The music is no longer playing in South Sudan. (Photo/UNMISS/Flickr).

About Jaw-Jaw And War War In Long-Suffering South Sudan

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Alex de Waal. (Photo/US Institute of Peace/Flickr).

THE political marketplace shapes war and peace in South Sudan. It’s a system of political patronage inherited from Khartoum, Alex de Waal argues in this fascinating podcast from the Rift Valley Institute (listen out for his wonderful first-hand account of Darfur negotiations).

Although the big tent worked in the early days of independence when President Salva Kiir could buy off opponents, it is now failing, as the economy flat-lines. Under these circumstances, de Waal sees the 2015 power-sharing agreement between Kiir and rebel leader Riek Machar as insane and, tragically, a charter for a new war.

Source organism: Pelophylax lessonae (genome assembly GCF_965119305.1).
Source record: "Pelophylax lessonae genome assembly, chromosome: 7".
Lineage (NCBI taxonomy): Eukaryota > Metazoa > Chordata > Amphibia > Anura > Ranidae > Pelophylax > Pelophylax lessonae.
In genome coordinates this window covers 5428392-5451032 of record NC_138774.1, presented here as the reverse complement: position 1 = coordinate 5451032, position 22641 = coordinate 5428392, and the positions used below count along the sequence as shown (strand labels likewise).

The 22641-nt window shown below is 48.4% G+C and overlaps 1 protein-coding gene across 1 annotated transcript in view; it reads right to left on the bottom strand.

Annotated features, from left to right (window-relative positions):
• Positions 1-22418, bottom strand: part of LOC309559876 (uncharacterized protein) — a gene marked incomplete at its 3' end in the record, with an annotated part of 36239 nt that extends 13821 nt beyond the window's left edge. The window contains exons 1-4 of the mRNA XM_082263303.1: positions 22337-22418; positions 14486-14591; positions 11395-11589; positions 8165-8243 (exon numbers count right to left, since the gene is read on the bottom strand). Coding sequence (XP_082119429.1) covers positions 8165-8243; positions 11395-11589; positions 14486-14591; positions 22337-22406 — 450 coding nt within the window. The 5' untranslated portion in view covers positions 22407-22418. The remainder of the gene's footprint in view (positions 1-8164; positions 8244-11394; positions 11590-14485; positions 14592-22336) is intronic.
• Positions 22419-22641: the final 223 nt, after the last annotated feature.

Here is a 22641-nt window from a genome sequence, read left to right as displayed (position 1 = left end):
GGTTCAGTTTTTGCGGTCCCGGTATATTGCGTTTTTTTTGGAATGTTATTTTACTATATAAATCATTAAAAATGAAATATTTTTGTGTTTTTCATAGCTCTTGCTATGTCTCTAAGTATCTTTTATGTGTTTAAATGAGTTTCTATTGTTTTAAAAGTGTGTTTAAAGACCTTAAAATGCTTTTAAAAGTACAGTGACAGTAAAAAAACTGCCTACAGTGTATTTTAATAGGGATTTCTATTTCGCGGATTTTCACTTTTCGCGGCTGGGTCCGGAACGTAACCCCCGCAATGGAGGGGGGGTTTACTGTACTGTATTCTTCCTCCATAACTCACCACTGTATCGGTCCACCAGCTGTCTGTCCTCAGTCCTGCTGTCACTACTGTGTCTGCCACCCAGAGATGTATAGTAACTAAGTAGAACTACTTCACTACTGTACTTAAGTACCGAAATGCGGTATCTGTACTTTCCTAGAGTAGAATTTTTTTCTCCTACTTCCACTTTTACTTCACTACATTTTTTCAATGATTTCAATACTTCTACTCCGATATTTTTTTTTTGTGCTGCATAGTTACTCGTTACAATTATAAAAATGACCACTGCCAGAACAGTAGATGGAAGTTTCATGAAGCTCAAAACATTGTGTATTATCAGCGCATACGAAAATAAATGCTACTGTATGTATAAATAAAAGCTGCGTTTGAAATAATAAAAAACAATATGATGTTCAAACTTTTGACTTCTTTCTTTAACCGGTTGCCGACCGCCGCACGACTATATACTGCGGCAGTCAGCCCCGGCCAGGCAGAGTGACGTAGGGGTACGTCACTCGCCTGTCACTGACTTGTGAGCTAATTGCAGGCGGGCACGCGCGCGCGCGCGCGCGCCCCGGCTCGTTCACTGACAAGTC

It not only imposed an agreement on two sides that didn’t trust each other, but did so in a context in which they had seriously limited resources to carve up. But in the current fighting, de Waal sees a glimmer of hope. With neither side able to win a decisive victory, more power is slipping into the hands of increasingly decentralised communities.

Ignored by the 2015 agreement, these communities could organise themselves and begin to call their leaders to account, he suggests that is, as long as another misguided external peace effort doesn’t derail that process.


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